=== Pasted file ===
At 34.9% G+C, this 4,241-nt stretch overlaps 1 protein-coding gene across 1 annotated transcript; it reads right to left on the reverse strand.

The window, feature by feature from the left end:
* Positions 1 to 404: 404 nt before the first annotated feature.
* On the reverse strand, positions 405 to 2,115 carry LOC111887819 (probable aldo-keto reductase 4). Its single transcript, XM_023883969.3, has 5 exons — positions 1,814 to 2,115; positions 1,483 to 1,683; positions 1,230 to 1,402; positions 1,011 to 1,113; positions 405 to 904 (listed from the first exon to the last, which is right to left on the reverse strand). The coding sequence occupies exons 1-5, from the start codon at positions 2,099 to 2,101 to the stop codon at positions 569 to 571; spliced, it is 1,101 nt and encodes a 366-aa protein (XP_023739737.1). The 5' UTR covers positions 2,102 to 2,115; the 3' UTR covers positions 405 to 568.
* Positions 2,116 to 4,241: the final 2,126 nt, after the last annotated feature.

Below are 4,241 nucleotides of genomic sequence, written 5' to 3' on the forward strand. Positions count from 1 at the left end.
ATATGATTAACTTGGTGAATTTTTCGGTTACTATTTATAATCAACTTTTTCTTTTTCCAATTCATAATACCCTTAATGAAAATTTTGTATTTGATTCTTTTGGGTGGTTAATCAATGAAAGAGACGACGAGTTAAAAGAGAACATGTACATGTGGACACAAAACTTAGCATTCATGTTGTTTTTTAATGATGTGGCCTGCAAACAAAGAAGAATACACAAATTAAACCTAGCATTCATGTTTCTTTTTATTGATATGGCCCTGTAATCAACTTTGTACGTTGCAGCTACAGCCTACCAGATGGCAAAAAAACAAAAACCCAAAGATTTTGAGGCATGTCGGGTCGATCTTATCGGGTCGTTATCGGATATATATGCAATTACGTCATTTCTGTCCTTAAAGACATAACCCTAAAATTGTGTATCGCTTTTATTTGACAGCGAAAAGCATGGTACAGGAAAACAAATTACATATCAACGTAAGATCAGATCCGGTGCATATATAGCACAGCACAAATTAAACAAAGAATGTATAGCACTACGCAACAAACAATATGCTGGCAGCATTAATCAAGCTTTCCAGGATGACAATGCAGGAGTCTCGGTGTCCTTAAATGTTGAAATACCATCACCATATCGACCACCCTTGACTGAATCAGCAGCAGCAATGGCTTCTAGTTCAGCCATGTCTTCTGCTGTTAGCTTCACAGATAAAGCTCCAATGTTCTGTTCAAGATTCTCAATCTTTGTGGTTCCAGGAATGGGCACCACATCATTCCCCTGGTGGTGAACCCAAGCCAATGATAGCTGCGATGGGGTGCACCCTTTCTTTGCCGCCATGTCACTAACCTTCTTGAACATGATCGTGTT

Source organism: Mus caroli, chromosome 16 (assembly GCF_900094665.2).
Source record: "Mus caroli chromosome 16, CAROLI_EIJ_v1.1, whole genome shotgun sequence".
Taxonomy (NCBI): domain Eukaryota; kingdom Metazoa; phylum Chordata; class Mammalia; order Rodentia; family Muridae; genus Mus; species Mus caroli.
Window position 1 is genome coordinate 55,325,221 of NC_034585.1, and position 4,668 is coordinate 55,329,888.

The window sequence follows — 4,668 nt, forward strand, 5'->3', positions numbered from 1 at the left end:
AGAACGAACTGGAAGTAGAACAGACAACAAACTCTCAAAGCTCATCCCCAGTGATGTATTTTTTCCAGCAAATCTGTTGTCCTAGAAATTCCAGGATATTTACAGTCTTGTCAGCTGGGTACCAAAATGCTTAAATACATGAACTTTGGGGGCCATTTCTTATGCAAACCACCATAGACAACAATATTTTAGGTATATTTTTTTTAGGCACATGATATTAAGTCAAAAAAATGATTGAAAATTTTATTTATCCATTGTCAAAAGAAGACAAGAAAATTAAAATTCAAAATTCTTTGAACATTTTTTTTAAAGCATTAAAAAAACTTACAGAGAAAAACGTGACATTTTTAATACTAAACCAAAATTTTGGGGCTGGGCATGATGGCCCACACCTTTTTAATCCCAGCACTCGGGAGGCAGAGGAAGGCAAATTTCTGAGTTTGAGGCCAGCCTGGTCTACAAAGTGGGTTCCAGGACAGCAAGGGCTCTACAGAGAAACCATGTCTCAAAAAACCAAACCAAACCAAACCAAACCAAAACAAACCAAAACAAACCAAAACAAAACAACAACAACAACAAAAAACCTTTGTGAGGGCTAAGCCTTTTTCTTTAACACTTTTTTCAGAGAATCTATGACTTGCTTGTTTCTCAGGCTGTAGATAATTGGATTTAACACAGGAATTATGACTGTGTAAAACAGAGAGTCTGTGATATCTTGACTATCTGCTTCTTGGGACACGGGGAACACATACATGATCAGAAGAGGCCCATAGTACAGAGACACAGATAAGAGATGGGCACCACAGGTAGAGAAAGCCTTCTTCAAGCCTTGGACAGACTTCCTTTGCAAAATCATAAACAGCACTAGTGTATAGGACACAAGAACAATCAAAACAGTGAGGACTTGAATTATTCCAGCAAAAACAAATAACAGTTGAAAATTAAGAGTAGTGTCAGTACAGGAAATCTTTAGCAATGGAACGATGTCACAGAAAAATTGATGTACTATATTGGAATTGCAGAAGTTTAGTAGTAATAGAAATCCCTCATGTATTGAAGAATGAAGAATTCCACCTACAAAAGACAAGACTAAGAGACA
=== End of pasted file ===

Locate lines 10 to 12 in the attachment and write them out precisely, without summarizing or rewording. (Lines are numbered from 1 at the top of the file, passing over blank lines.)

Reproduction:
Taxonomy (NCBI): domain Eukaryota; kingdom Metazoa; phylum Chordata; class Mammalia; order Rodentia; family Muridae; genus Mus; species Mus caroli.
Window position 1 is genome coordinate 55,325,221 of NC_034585.1, and position 4,668 is coordinate 55,329,888.

The window sequence follows — 4,668 nt, forward strand, 5'->3', positions numbered from 1 at the left end: